According to data from the National Transportation Safety Board (NTSB), approximately 90 percent of all car accidents are caused by some form of driver error. Corporations like Google and Apple are working to develop the driverless car.
The big-picture idea with these cars is that in the future, they will all be able to communicate with each other through wireless technology. Experts have theorized that if each vehicle is operating through a digital network, then the number of car accidents will decrease and the risk of injury and death from collisions will be dramatically reduced.
Driverless Vehicle Technology and State Laws
Driverless cars is being lauded throughout the traffic safety industry, and the company spent years lobbying for laws allowing driverless cars. In 2011, the state of Nevada passed a law that allowed Google to test its automated vehicles on state roadways. Since then, Florida and California have also passed laws permitting driverless cars.
But one challenge facing Google’s project is the fact that traffic laws haven’t had a chance to catch up to the advanced technology. There are only three states that have laws permitting driverless cars, which limits the ability for researchers to test the effectiveness of the technology in different environments.
There have only been two reported car accidents involving driverless cars since Google began testing them. One of the crashes occurred when one of the vehicle’s operators took over the controls, so that car accident was still technically caused by human error. The only other reported accident involved another unrelated vehicle rear-ending the Google car.
In August of last year, Google announced that the driverless cars have completed more than 300,000 autonomous miles of driving without a car accident (with the exception of the driver-error accidents) and typically have as many as a dozen cars on American roadways at any given time.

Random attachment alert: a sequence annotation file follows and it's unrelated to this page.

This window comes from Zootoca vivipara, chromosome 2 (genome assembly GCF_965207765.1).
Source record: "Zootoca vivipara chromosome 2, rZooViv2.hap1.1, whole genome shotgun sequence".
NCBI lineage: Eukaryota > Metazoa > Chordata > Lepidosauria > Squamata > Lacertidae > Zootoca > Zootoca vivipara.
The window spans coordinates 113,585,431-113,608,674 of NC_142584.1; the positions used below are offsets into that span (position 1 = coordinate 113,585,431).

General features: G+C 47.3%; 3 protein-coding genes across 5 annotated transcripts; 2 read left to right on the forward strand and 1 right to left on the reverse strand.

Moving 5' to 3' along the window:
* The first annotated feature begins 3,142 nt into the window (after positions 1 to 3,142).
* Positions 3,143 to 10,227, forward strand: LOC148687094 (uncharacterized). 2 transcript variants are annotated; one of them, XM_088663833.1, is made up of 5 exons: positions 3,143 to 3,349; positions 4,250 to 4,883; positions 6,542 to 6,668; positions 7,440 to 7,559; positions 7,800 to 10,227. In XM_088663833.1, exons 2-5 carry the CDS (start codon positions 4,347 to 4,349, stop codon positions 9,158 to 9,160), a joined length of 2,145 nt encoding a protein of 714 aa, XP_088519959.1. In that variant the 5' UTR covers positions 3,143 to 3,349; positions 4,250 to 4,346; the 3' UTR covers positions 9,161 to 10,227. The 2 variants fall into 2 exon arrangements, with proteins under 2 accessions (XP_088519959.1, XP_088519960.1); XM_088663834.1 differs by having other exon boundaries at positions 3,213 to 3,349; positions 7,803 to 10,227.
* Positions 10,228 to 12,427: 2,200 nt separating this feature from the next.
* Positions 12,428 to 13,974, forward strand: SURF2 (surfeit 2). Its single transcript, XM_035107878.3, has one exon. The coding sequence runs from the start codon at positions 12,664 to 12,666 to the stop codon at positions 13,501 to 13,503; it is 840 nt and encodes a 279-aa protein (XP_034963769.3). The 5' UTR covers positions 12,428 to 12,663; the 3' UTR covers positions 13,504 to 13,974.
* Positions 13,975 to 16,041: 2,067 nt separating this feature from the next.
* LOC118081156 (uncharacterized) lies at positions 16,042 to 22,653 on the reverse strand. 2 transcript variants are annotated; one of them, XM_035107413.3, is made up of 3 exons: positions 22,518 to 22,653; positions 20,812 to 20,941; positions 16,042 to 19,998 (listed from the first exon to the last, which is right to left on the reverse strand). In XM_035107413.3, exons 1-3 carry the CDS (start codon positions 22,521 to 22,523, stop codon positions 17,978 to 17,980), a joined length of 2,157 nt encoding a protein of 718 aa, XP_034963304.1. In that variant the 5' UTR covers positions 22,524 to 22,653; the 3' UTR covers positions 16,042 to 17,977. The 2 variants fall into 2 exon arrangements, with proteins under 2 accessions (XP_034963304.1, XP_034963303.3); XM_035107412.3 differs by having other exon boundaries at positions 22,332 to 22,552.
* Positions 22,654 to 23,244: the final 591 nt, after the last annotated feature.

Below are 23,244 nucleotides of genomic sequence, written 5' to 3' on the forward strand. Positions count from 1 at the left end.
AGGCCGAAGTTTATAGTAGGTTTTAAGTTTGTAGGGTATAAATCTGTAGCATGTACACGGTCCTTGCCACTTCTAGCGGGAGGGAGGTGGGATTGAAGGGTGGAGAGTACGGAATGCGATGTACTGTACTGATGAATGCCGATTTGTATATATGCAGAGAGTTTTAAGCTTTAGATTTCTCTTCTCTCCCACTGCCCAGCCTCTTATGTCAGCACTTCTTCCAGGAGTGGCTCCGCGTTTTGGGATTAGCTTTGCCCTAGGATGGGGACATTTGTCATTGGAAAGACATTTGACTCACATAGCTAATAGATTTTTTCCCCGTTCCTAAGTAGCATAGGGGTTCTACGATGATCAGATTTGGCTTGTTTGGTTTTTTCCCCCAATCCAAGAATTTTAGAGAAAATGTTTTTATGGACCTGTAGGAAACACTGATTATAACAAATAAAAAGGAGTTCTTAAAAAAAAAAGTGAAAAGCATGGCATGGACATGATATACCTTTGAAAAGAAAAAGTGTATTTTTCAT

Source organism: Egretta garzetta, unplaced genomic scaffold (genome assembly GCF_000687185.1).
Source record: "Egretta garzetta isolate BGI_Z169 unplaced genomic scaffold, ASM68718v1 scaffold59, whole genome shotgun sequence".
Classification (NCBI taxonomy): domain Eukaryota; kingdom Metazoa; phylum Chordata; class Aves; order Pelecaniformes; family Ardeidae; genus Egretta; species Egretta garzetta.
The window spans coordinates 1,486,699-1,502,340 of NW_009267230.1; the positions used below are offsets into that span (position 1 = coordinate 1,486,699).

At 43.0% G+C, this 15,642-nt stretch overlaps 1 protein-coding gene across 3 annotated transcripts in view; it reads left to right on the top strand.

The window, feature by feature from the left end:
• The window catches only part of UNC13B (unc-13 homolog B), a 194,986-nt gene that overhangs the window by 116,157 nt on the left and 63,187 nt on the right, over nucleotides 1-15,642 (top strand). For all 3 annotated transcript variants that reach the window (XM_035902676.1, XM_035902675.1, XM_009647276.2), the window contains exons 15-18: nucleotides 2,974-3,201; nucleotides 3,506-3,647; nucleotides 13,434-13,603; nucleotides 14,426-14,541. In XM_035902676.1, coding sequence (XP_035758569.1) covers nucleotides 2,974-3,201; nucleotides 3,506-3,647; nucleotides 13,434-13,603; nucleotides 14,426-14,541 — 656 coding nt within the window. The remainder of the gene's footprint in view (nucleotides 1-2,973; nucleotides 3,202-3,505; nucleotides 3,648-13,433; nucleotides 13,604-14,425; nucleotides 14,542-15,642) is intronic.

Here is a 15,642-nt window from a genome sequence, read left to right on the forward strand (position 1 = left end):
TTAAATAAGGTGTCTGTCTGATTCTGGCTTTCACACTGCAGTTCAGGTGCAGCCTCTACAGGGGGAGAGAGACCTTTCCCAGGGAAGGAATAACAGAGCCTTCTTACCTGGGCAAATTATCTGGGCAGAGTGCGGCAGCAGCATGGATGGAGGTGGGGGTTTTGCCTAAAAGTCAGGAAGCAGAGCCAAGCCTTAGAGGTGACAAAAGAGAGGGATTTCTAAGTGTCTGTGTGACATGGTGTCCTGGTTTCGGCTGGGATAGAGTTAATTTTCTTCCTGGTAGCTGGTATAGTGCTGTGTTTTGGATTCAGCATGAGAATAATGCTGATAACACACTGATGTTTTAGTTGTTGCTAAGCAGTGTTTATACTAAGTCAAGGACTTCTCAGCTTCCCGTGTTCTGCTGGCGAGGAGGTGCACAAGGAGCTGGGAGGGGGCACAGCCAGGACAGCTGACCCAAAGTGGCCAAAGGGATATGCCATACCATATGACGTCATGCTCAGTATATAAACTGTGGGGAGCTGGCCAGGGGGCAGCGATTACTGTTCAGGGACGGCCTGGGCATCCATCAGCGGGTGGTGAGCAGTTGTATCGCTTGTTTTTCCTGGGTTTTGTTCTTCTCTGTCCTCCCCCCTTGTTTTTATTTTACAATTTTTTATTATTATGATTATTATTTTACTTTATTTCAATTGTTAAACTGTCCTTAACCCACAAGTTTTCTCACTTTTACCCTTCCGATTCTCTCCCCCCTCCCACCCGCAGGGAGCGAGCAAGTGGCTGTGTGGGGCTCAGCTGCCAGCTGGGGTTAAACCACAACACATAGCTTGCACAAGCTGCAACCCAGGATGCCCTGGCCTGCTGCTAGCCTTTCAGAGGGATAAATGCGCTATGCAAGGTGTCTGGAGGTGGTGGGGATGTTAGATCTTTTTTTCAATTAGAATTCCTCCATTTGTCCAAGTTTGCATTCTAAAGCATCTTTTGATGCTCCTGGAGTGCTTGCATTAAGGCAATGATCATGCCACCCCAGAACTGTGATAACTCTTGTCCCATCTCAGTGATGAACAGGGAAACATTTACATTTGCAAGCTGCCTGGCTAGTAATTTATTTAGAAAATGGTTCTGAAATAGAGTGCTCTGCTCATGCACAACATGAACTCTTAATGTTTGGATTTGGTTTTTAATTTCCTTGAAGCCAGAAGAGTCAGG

Liability for Driverless Car Accidents
But no matter how much research and product testing goes into driverless cars as a strategy for reducing car accidents, it’s going to be difficult for these vehicles to gain any significant traction on an open market without laws that specifically address liability.
Now, the fact that Google’s vehicles have been computer-driven for more than 300,000 miles without being involved in a car accident is an impressive statistic on its own. But think about it – car accidents cost Americans more than $164 billion annually. If one of these vehicles is involved in a crash, who is going to be held responsible for the costly damages that typically result from car accidents?
Surely, the first car accident involving a driverless car would get plenty of attention in the media. But what would happen on the legal side?
“We have great exposure as an industry in terms of product liability,” says Dan Gage of the Alliance of Automobile Manufacturers. “And I think as an industry, most of us suspect that there will always be someone in that driver’s seat.”
Who’s At Fault if There's No Driver?
So would the “driver” of an automated vehicle be held liable in the event of a car accident, even though that person is rarely – if ever – in physical control of what the vehicle is doing?
The answer to that question is still up for discussion, and lawmakers are working to set a framework that would make driverless cars a reality. An Arizona legislator recently introduced a bill that would update the state’s law to cover driverless cars. But he quickly found himself being bombarded with questions from the insurance industry about liability in the event of a car accident.
The result of all these discussions remains to be seen. However, In the 1980s, a large number of vaccination companies pulled out of the industry because of laws that placed the liability on the manufacturers. Congress stepped in to intervene and created a system that allowed injury victims to be compensated if the vaccines were harmful. Special taxes created a fund for potential settlements and cases were heard in special legal hearings.
Only time will tell if this is how automakers approach the issue of driverless cars. But so far, there seems to be growing momentum in the framework that would make automated cars a reality, and car accidents much less frequent on American roadways.